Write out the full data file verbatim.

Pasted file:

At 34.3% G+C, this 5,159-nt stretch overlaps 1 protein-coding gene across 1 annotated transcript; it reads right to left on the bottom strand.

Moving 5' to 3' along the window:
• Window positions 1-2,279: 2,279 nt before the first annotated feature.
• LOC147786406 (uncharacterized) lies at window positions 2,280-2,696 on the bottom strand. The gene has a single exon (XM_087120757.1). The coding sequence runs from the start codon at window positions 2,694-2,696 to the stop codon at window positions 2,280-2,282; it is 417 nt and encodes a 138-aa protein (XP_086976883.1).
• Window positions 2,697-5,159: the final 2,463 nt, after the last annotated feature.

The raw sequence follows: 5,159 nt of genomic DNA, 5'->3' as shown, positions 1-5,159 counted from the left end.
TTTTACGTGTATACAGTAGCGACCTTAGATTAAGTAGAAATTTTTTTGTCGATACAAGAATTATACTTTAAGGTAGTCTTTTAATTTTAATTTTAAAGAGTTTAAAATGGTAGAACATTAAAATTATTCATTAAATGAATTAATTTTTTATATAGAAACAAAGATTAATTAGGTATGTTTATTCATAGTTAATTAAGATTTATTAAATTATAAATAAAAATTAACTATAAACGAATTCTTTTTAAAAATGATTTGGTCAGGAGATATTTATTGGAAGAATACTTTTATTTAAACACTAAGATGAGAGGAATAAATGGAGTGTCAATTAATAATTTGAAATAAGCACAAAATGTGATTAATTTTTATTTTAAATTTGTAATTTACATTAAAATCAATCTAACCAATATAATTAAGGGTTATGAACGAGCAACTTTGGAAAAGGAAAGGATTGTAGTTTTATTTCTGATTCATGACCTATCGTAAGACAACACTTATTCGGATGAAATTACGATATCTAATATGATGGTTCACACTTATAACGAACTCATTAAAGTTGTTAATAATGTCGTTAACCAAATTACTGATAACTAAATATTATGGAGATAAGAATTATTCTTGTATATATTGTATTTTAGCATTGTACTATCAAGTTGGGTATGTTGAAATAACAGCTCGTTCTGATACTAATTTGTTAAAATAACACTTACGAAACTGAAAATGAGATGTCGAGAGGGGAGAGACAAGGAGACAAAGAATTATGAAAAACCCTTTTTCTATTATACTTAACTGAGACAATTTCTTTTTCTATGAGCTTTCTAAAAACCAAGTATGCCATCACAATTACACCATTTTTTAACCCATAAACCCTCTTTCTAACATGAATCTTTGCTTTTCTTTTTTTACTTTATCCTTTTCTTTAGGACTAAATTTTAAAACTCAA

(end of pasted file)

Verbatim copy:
At 34.3% G+C, this 5,159-nt stretch overlaps 1 protein-coding gene across 1 annotated transcript; it reads right to left on the bottom strand.

Moving 5' to 3' along the window:
• Window positions 1-2,279: 2,279 nt before the first annotated feature.
• LOC147786406 (uncharacterized) lies at window positions 2,280-2,696 on the bottom strand. The gene has a single exon (XM_087120757.1). The coding sequence runs from the start codon at window positions 2,694-2,696 to the stop codon at window positions 2,280-2,282; it is 417 nt and encodes a 138-aa protein (XP_086976883.1).
• Window positions 2,697-5,159: the final 2,463 nt, after the last annotated feature.

The raw sequence follows: 5,159 nt of genomic DNA, 5'->3' as shown, positions 1-5,159 counted from the left end.
TTTTACGTGTATACAGTAGCGACCTTAGATTAAGTAGAAATTTTTTTGTCGATACAAGAATTATACTTTAAGGTAGTCTTTTAATTTTAATTTTAAAGAGTTTAAAATGGTAGAACATTAAAATTATTCATTAAATGAATTAATTTTTTATATAGAAACAAAGATTAATTAGGTATGTTTATTCATAGTTAATTAAGATTTATTAAATTATAAATAAAAATTAACTATAAACGAATTCTTTTTAAAAATGATTTGGTCAGGAGATATTTATTGGAAGAATACTTTTATTTAAACACTAAGATGAGAGGAATAAATGGAGTGTCAATTAATAATTTGAAATAAGCACAAAATGTGATTAATTTTTATTTTAAATTTGTAATTTACATTAAAATCAATCTAACCAATATAATTAAGGGTTATGAACGAGCAACTTTGGAAAAGGAAAGGATTGTAGTTTTATTTCTGATTCATGACCTATCGTAAGACAACACTTATTCGGATGAAATTACGATATCTAATATGATGGTTCACACTTATAACGAACTCATTAAAGTTGTTAATAATGTCGTTAACCAAATTACTGATAACTAAATATTATGGAGATAAGAATTATTCTTGTATATATTGTATTTTAGCATTGTACTATCAAGTTGGGTATGTTGAAATAACAGCTCGTTCTGATACTAATTTGTTAAAATAACACTTACGAAACTGAAAATGAGATGTCGAGAGGGGAGAGACAAGGAGACAAAGAATTATGAAAAACCCTTTTTCTATTATACTTAACTGAGACAATTTCTTTTTCTATGAGCTTTCTAAAAACCAAGTATGCCATCACAATTACACCATTTTTTAACCCATAAACCCTCTTTCTAACATGAATCTTTGCTTTTCTTTTTTTACTTTATCCTTTTCTTTAGGACTAAATTTTAAAACTCAA